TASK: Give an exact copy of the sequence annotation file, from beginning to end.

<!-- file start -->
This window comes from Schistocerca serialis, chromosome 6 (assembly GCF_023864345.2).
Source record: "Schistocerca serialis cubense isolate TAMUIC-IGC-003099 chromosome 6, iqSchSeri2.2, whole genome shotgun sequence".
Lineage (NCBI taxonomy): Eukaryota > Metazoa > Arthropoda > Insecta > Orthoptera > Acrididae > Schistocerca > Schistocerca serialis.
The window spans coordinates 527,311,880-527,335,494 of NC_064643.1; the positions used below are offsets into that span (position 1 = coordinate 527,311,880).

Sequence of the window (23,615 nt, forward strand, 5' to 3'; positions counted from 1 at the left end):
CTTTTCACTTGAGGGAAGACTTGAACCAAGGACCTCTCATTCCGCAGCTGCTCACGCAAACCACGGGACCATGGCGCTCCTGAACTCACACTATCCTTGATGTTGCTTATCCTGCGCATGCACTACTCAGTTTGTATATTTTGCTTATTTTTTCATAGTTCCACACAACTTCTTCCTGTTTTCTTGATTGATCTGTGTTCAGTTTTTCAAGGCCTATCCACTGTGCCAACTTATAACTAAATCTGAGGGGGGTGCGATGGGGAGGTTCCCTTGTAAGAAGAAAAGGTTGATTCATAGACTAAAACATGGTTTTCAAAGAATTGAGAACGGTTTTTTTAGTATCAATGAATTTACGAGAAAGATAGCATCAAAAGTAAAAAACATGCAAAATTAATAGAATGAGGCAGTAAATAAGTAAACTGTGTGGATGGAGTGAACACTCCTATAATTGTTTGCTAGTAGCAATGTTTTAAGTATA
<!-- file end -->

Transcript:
This window comes from Schistocerca serialis, chromosome 6 (assembly GCF_023864345.2).
Source record: "Schistocerca serialis cubense isolate TAMUIC-IGC-003099 chromosome 6, iqSchSeri2.2, whole genome shotgun sequence".
Lineage (NCBI taxonomy): Eukaryota > Metazoa > Arthropoda > Insecta > Orthoptera > Acrididae > Schistocerca > Schistocerca serialis.
The window spans coordinates 527,311,880-527,335,494 of NC_064643.1; the positions used below are offsets into that span (position 1 = coordinate 527,311,880).

Sequence of the window (23,615 nt, forward strand, 5' to 3'; positions counted from 1 at the left end):
CTTTTCACTTGAGGGAAGACTTGAACCAAGGACCTCTCATTCCGCAGCTGCTCACGCAAACCACGGGACCATGGCGCTCCTGAACTCACACTATCCTTGATGTTGCTTATCCTGCGCATGCACTACTCAGTTTGTATATTTTGCTTATTTTTTCATAGTTCCACACAACTTCTTCCTGTTTTCTTGATTGATCTGTGTTCAGTTTTTCAAGGCCTATCCACTGTGCCAACTTATAACTAAATCTGAGGGGGGTGCGATGGGGAGGTTCCCTTGTAAGAAGAAAAGGTTGATTCATAGACTAAAACATGGTTTTCAAAGAATTGAGAACGGTTTTTTTAGTATCAATGAATTTACGAGAAAGATAGCATCAAAAGTAAAAAACATGCAAAATTAATAGAATGAGGCAGTAAATAAGTAAACTGTGTGGATGGAGTGAACACTCCTATAATTGTTTGCTAGTAGCAATGTTTTAAGTATA